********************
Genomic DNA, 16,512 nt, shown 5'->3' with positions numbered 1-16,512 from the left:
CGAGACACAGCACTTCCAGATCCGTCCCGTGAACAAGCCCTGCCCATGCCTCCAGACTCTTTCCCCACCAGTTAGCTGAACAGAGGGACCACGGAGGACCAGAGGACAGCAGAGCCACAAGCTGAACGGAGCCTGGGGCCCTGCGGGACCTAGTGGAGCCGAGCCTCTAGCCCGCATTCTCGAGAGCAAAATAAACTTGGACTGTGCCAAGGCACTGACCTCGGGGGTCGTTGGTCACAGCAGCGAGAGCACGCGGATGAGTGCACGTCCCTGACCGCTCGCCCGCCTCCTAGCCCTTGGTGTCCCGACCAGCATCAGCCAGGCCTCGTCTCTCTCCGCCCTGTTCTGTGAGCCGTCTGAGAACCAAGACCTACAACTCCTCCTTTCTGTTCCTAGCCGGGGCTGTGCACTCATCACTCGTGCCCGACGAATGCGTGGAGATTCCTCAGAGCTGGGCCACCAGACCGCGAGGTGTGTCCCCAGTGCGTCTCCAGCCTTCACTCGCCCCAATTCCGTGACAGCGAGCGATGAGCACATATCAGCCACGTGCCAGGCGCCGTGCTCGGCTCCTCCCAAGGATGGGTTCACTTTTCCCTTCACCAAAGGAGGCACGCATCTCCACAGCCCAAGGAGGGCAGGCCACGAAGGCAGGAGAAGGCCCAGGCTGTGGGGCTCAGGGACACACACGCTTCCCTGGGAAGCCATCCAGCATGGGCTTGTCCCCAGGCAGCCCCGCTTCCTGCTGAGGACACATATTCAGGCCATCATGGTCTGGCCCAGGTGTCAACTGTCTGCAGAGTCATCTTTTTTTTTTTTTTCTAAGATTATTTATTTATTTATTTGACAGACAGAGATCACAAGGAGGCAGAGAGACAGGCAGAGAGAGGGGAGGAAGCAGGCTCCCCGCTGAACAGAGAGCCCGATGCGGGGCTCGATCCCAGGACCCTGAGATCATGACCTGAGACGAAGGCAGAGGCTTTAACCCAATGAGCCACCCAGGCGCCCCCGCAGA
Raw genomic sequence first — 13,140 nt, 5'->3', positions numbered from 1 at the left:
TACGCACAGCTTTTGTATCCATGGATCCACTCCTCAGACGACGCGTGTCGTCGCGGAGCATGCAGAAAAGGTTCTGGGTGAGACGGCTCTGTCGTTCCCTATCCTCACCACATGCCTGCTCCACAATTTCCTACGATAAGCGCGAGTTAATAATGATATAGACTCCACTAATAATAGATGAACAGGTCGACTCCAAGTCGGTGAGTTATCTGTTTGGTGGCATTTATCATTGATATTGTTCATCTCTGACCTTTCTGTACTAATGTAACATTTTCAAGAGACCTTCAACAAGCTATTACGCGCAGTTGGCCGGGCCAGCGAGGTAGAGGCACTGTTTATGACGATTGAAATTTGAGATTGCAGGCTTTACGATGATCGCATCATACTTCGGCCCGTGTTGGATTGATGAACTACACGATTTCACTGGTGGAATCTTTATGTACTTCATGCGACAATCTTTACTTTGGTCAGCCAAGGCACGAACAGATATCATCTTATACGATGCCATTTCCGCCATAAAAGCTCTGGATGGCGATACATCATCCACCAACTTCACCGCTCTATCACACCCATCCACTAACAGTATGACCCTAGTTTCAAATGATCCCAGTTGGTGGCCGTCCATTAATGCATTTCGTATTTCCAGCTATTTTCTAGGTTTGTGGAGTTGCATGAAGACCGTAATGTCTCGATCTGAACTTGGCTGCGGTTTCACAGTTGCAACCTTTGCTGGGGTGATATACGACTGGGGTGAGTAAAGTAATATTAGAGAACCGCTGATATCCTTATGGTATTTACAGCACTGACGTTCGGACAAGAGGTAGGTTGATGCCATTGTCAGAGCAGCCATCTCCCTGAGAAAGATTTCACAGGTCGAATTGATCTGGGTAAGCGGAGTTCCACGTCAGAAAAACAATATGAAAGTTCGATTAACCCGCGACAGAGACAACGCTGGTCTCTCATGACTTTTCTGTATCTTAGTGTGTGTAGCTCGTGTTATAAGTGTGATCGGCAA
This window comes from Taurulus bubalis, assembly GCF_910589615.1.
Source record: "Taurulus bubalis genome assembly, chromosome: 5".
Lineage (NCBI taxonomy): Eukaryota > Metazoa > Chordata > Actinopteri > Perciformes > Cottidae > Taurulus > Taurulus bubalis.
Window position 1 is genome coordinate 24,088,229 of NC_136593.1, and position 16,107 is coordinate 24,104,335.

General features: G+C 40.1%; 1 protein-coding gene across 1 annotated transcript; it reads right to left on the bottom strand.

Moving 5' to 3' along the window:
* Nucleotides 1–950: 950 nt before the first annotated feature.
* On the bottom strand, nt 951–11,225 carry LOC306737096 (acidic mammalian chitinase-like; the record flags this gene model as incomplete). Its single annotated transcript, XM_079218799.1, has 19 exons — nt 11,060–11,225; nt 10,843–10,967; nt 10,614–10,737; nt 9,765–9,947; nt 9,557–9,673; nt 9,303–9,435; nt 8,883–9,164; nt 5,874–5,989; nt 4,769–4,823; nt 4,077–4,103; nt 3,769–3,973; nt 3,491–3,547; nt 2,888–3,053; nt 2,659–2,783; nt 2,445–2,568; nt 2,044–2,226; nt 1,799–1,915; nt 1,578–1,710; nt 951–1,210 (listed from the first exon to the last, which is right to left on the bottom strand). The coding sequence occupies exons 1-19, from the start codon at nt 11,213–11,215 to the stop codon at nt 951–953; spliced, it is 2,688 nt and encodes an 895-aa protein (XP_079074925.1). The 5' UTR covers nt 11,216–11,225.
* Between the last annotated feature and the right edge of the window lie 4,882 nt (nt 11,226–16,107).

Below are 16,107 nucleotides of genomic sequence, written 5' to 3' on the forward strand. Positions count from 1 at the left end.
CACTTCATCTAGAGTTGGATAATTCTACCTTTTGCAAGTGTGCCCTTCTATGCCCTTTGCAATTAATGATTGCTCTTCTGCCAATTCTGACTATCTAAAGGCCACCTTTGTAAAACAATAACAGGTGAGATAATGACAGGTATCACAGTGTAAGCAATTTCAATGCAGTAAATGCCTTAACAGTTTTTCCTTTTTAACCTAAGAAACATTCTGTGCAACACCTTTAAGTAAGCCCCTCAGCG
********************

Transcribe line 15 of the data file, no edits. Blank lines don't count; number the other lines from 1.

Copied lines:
CACTTCATCTAGAGTTGGATAATTCTACCTTTTGCAAGTGTGCCCTTCTATGCCCTTTGCAATTAATGATTGCTCTTCTGCCAATTCTGACTATCTAAAGGCCACCTTTGTAAAACAATAACAGGTGAGATAATGACAGGTATCACAGTGTAAGCAATTTCAATGCAGTAAATGCCTTAACAGTTTTTCCTTTTTAACCTAAGAAACATTCTGTGCAACACCTTTAAGTAAGCCCCTCAGCG